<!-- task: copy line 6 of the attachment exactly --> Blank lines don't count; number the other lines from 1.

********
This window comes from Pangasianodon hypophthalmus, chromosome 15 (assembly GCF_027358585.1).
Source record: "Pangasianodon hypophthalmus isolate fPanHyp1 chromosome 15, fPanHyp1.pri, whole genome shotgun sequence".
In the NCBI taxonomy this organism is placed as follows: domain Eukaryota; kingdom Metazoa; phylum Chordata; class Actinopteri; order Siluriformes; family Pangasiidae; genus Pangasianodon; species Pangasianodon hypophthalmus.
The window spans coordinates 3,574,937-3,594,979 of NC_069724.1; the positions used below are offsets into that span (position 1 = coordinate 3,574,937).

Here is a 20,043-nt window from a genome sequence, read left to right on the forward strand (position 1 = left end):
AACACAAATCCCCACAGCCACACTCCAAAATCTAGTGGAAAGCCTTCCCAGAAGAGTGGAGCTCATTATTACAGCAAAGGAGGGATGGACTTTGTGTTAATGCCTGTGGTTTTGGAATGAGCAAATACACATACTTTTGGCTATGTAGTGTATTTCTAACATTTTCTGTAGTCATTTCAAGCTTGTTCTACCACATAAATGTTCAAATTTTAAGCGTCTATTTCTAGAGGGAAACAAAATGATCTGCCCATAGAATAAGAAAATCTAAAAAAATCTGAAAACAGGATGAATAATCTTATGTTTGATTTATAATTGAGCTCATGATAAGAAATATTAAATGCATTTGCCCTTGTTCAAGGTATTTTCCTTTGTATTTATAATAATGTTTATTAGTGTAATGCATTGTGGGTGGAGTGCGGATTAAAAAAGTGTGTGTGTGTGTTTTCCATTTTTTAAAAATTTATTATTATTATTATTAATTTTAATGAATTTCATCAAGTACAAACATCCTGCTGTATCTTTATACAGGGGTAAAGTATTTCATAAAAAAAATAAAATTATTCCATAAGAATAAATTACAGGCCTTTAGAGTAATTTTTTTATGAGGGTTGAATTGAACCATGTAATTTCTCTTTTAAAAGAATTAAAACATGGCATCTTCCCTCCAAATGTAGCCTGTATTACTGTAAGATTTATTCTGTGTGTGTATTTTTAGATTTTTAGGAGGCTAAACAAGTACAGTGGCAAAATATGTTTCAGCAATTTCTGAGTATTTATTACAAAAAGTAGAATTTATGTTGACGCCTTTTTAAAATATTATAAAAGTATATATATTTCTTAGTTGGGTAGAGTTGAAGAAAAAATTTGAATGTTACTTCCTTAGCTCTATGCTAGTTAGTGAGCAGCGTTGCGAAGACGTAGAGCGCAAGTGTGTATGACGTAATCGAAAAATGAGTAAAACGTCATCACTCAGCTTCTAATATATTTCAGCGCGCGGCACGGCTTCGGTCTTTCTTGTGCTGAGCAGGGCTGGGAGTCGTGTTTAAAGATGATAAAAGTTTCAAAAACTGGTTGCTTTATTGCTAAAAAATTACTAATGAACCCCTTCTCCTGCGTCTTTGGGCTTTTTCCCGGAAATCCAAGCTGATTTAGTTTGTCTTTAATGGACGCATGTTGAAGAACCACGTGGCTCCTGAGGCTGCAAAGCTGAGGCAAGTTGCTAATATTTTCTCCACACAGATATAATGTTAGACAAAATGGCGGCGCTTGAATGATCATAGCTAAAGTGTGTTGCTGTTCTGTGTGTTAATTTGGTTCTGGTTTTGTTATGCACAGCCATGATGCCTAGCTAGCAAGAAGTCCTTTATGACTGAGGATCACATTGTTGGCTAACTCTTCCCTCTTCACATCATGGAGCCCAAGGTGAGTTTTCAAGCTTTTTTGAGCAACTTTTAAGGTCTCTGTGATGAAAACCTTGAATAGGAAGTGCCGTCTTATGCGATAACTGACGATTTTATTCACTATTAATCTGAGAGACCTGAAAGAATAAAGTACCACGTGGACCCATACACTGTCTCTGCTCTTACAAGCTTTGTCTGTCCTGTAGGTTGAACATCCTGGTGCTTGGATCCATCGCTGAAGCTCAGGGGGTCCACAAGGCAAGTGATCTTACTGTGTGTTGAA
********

AACACAAATCCCCACAGCCACACTCCAAAATCTAGTGGAAAGCCTTCCCAGAAGAGTGGAGCTCATTATTACAGCAAAGGAGGGATGGACTTTGTGTTAATGCCTGTGGTTTTGGAATGAGCAAATACACATACTTTTGGCTATGTAGTGTATTTCTAACATTTTCTGTAGTCATTTCAAGCTTGTTCTACCACATAAATGTTCAAATTTTAAGCGTCTATTTCTAGAGGGAAACAAAATGATCTGCCCATAGAATAAGAAAATCTAAAAAAATCTGAAAACAGGATGAATAATCTTATGTTTGATTTATAATTGAGCTCATGATAAGAAATATTAAATGCATTTGCCCTTGTTCAAGGTATTTTCCTTTGTATTTATAATAATGTTTATTAGTGTAATGCATTGTGGGTGGAGTGCGGATTAAAAAAGTGTGTGTGTGTGTTTTCCATTTTTTAAAAATTTATTATTATTATTATTAATTTTAATGAATTTCATCAAGTACAAACATCCTGCTGTATCTTTATACAGGGGTAAAGTATTTCATAAAAAAAATAAAATTATTCCATAAGAATAAATTACAGGCCTTTAGAGTAATTTTTTTATGAGGGTTGAATTGAACCATGTAATTTCTCTTTTAAAAGAATTAAAACATGGCATCTTCCCTCCAAATGTAGCCTGTATTACTGTAAGATTTATTCTGTGTGTGTATTTTTAGATTTTTAGGAGGCTAAACAAGTACAGTGGCAAAATATGTTTCAGCAATTTCTGAGTATTTATTACAAAAAGTAGAATTTATGTTGACGCCTTTTTAAAATATTATAAAAGTATATATATTTCTTAGTTGGGTAGAGTTGAAGAAAAAATTTGAATGTTACTTCCTTAGCTCTATGCTAGTTAGTGAGCAGCGTTGCGAAGACGTAGAGCGCAAGTGTGTATGACGTAATCGAAAAATGAGTAAAACGTCATCACTCAGCTTCTAATATATTTCAGCGCGCGGCACGGCTTCGGTCTTTCTTGTGCTGAGCAGGGCTGGGAGTCGTGTTTAAAGATGATAAAAGTTTCAAAAACTGGTTGCTTTATTGCTAAAAAATTACTAATGAACCCCTTCTCCTGCGTCTTTGGGCTTTTTCCCGGAAATCCAAGCTGATTTAGTTTGTCTTTAATGGACGCATGTTGAAGAACCACGTGGCTCCTGAGGCTGCAAAGCTGAGGCAAGTTGCTAATATTTTCTCCACACAGATATAATGTTAGACAAAATGGCGGCGCTTGAATGATCATAGCTAAAGTGTGTTGCTGTTCTGTGTGTTAATTTGGTTCTGGTTTTGTTATGCACAGCCATGATGCCTAGCTAGCAAGAAGTCCTTTATGACTGAGGATCACATTGTTGGCTAACTCTTCCCTCTTCACATCATGGAGCCCAAGGTGAGTTTTCAAGCTTTTTTGAGCAACTTTTAAGGTCTCTGTGATGAAAACCTTGAATAGGAAGTGCCGTCTTATGCGATAACTGACGATTTTATTCACTATTAATCTGAGAGACCTGAAAGAATAAAGTACCACGTGGACCCATACACTGTCTCTGCTCTTACAAGCTTTGTCTGTCCTGTAGGTTGAACATCCTGGTGCTTGGATCCATCGCTGAAGCTCAGGGGGTCCACAAGGCAAGTGATCTTACTGTGTGTTGAA